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A Military Leadership Notebook: Principles into Practice

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By Walter F. Ulmer, Jr., Class of 1969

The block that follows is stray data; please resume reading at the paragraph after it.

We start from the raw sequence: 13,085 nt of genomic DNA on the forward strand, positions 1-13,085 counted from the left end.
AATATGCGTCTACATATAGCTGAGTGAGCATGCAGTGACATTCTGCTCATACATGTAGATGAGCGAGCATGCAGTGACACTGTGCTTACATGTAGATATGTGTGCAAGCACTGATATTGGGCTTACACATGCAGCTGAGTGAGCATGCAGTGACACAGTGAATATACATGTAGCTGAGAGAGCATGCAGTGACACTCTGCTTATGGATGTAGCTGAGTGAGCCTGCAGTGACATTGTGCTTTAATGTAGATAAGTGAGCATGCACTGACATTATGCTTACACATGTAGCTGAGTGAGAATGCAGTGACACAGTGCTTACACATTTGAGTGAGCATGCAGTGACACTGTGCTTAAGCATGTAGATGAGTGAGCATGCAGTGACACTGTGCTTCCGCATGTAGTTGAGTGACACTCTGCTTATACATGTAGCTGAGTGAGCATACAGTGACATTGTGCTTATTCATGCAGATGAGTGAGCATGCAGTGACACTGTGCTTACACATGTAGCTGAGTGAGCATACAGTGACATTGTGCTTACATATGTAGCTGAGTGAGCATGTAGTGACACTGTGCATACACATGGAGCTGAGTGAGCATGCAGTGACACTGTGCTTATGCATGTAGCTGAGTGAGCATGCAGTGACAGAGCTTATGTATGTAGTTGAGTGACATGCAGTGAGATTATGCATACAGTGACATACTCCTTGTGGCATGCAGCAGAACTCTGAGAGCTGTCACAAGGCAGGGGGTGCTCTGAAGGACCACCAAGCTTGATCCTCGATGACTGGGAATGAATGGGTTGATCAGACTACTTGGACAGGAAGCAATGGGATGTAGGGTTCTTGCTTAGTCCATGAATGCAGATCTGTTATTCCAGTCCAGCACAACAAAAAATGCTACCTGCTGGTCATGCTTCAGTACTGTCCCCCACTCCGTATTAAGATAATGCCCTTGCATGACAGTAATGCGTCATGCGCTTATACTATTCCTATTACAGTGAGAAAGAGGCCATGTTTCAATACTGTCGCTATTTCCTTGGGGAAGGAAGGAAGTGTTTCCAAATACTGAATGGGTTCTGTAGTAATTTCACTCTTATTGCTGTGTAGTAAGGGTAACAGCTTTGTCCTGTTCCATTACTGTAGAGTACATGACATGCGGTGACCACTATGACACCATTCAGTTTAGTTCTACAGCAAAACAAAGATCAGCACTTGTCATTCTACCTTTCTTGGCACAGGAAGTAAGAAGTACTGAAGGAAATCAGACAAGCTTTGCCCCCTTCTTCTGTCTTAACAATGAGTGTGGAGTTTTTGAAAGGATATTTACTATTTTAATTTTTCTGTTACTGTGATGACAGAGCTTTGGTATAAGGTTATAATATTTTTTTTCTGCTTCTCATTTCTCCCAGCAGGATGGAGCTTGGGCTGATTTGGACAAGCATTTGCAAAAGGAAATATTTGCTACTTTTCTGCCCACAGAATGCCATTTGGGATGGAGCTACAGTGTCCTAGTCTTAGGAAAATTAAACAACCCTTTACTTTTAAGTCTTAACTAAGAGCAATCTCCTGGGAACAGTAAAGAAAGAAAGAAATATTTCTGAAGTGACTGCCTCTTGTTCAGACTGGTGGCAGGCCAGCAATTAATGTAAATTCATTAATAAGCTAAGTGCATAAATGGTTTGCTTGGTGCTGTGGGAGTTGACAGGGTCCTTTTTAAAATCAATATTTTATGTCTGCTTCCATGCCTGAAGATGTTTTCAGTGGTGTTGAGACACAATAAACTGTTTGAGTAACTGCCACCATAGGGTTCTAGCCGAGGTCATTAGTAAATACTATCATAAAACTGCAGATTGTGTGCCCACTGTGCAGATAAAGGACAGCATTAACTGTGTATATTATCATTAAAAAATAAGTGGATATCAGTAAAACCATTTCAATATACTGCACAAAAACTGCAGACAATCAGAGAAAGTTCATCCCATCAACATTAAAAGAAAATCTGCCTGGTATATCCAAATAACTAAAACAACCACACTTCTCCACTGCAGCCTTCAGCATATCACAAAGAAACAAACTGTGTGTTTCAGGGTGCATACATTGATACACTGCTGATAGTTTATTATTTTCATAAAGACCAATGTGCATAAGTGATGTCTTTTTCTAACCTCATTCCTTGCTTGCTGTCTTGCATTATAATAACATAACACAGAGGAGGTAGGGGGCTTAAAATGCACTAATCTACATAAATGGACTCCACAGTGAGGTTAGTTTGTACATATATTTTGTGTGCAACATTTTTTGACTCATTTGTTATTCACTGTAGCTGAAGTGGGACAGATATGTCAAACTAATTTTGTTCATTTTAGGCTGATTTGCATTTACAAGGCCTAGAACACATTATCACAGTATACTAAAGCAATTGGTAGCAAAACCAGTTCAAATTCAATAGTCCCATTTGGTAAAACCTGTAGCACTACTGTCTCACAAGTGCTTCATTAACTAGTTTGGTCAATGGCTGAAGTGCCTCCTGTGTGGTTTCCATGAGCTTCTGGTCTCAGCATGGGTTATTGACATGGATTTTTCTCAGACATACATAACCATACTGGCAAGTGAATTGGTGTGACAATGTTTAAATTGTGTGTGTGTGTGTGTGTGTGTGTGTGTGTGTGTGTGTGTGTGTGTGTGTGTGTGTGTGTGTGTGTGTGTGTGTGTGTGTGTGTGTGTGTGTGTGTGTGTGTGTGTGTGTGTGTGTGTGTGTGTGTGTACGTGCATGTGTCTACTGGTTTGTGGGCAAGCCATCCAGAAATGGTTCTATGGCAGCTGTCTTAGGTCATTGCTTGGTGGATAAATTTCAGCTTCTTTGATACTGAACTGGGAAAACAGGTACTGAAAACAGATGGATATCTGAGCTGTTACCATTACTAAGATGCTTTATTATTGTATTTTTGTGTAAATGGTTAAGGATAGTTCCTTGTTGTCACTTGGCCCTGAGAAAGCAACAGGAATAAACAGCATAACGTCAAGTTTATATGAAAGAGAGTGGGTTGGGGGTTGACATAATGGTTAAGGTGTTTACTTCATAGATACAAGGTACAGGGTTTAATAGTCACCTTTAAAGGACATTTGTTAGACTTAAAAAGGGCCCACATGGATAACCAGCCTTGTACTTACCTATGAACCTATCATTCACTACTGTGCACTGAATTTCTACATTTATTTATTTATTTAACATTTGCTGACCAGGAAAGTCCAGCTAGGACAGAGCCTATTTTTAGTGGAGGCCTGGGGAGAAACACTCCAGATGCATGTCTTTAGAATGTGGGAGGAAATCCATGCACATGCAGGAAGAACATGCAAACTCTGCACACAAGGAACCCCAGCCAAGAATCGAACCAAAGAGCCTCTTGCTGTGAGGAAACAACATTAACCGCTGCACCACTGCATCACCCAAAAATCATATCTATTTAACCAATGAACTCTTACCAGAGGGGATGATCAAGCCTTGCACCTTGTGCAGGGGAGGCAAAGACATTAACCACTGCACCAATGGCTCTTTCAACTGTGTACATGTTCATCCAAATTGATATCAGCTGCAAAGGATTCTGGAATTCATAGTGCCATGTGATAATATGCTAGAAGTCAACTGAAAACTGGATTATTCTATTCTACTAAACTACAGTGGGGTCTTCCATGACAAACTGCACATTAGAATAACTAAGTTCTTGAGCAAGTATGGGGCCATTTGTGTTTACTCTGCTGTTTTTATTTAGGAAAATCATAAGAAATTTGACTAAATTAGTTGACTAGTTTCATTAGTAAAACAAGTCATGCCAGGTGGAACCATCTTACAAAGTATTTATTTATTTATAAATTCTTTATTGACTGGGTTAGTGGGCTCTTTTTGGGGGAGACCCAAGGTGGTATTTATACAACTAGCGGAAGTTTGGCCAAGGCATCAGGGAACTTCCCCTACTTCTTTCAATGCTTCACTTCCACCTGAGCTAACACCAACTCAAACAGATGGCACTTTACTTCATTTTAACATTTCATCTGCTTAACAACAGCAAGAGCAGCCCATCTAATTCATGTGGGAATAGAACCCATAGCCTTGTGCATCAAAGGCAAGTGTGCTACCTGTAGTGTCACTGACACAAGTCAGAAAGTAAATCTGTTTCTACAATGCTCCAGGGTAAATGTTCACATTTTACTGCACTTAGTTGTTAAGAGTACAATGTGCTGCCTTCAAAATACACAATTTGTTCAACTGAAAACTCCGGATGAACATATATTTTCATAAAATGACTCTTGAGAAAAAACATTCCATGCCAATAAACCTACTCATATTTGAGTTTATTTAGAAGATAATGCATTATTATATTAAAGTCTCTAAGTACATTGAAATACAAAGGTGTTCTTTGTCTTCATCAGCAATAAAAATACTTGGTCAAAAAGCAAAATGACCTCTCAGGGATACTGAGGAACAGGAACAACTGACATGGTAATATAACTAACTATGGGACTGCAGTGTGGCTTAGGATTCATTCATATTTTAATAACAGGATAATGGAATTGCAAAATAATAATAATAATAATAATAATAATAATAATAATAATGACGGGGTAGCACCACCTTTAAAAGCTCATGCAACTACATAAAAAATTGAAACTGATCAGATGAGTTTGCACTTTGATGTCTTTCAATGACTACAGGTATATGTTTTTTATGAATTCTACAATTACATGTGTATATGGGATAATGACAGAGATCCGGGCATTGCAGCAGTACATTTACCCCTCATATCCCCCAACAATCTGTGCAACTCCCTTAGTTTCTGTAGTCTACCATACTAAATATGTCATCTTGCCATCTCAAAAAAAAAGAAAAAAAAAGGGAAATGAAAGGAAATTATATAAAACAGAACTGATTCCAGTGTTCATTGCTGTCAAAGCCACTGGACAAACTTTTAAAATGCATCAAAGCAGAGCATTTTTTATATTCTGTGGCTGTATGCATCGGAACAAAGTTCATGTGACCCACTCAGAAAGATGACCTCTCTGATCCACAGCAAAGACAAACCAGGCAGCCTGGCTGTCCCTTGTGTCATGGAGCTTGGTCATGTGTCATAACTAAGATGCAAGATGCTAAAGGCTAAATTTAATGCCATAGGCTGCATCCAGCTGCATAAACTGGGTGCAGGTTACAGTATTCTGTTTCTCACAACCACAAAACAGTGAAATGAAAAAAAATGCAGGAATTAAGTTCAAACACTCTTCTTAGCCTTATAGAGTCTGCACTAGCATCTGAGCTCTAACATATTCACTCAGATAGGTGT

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Within formal organizations like the military, individuals in charge rely on two sources of authority to get the job done: granted statutory power and personal power, which is gained by earning trust. Good leaders use both. In A Military Leadership Notebook, Walter F. Ulmer Jr., who retired from the U.S. Army as a lieutenant general, explores what makes a great commander. While he focuses on the military, the leadership lessons he shares work in war and peace, on land and at sea, and in small and large organizations. Ulmer defines leadership, shares his personal philosophy of leadership, reveals tips on measuring a leader's success, and outlines behaviors that can lead to success as well as those that can lead to disaster. He also wades into the debate over whether leaders are born or made, explains why it's important to respect the authority and responsibility of subordinate leaders, and how to manage organizations and large staffs. No matter what your military rank, and even if you're a civilian leader, this guide will be a leadership teaching tool that you'll refer to for years to come.